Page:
Two Asian borrowers — China Resources Cement and BOC Aviation — closed debut dollar bonds on Thursday night, raising a combined $900 million. Without a doubt, this has been a standout year for debut bond issuance.
So far this year, 23 borrowers from Asia ex-Japan have raised $14.4 billion through debut dollar bonds, according to Dealogic. This is a steep rise from the six issuers that raised $2.5 billion in 2011 and the two issuers that raised $1.5 billion in 2010.
“For many companies, the 2008 crisis was a wakeup call,” said one banker. “Many of them saw banks pulling lines and realised that they could not just rely on the loan markets and had to look to the bond markets to diversify their funding.
Both deals crossed the line despite weaker market conditions this week, which saw others such as China Hongqiao falter.
First, China Resources Cement. The company priced a $400 million five-year bond, which offered a standby letter of credit from DBS’s Hong Kong branch. If China Resources Cement is unable to make a coupon payment, DBS will have to step in and make the payment. As such, the bonds rank on par with DBS’s unsecured and unsubordinated debt. China Resources Cement is unrated, but the issue is rated Aa1 by Moody’s.
Credit-enhanced bonds are becoming more common, with Doosan Infracore closing a hybrid deal earlier this week. One source said that the letter of credit offered by DBS was stronger than a guarantee, but investors seemed to take a different view.
“The easy trades have been done first and now we’re seeing more complex trades with credit enhancements,” said a Singapore-based investor. “One has to look at the wording. A standby letter of credit is not as strong as a guarantee, so it is down to the wording of the letter of credit.”
The initial guidance was at the 170bp area and the bonds priced at Treasuries plus 155bp, at the tight end of the Treasuries plus 155bp to 165bp final guidance. The company attracted an order book of $2 billion and a total of 108 accounts participated. Fund managers were allocated 69%, private banks 16% and banks 14%. Asian investors were allocated 87% and European and other investors 13%. DBS is the sole global coordinator and bookrunner.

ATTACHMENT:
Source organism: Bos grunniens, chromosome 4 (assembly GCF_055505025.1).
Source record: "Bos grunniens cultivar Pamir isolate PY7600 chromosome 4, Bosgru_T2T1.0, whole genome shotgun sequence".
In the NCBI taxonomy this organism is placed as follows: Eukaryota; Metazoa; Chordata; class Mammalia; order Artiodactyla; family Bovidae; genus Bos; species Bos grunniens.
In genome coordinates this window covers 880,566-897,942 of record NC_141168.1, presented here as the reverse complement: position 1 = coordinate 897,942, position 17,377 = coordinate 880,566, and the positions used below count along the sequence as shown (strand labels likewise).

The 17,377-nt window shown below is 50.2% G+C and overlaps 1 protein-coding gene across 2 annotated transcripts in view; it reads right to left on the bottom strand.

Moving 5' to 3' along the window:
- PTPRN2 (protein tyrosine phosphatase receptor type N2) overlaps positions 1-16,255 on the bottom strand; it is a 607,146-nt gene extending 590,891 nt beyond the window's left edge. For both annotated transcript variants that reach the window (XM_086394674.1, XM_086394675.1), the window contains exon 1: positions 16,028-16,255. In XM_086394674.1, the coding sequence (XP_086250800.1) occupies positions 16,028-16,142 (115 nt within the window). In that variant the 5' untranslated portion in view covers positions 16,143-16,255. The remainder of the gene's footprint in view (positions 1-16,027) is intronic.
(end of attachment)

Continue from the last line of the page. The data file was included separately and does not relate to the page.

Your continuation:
BOC Aviation, on the other hand, closed a $500 million five-year bond, which was swiftly executed within 10 hours. The leads — BOCI, Citi and HSBC — announced initial price guidance at the Treasuries plus 250bp area, which allowed them to capture anchor orders from Chinese accounts. Even at Treasuries plus 250bp, however, rivals said it left too little on the table for investors.
“It looks a bit tight as BOC Aviation is a bit of a crossover credit and it is operating in the aircraft leasing business, which is tough,” said one rival banker. BOC Aviation’s bonds are expected to be rated A- by Fitch and BBB- by Standard & Poor’s.
Nonetheless, the leads built strong momentum in the books, which allowed them to tighten final price guidance to Treasuries plus 235bp to 240bp. The transaction was priced at the tight end of final price guidance — at Treasuries plus 235bp. The deal attracted an order book of about $4 billion from 170 investors.
BOC Aviation was the first bond offering by an Asian aircraft leasing company and the deal was the first drawdown of BOC Aviation’s recently established euro medium-term note programme.
Asian investors were allocated 81% and Europe and Middle East took 19%. By investor type, asset and fund manager 47%, banks 28%, private banks 19% and insurers 6%. The coupon was fixed at 2.875% and the notes reoffered at 99.525 to yield 2.978%.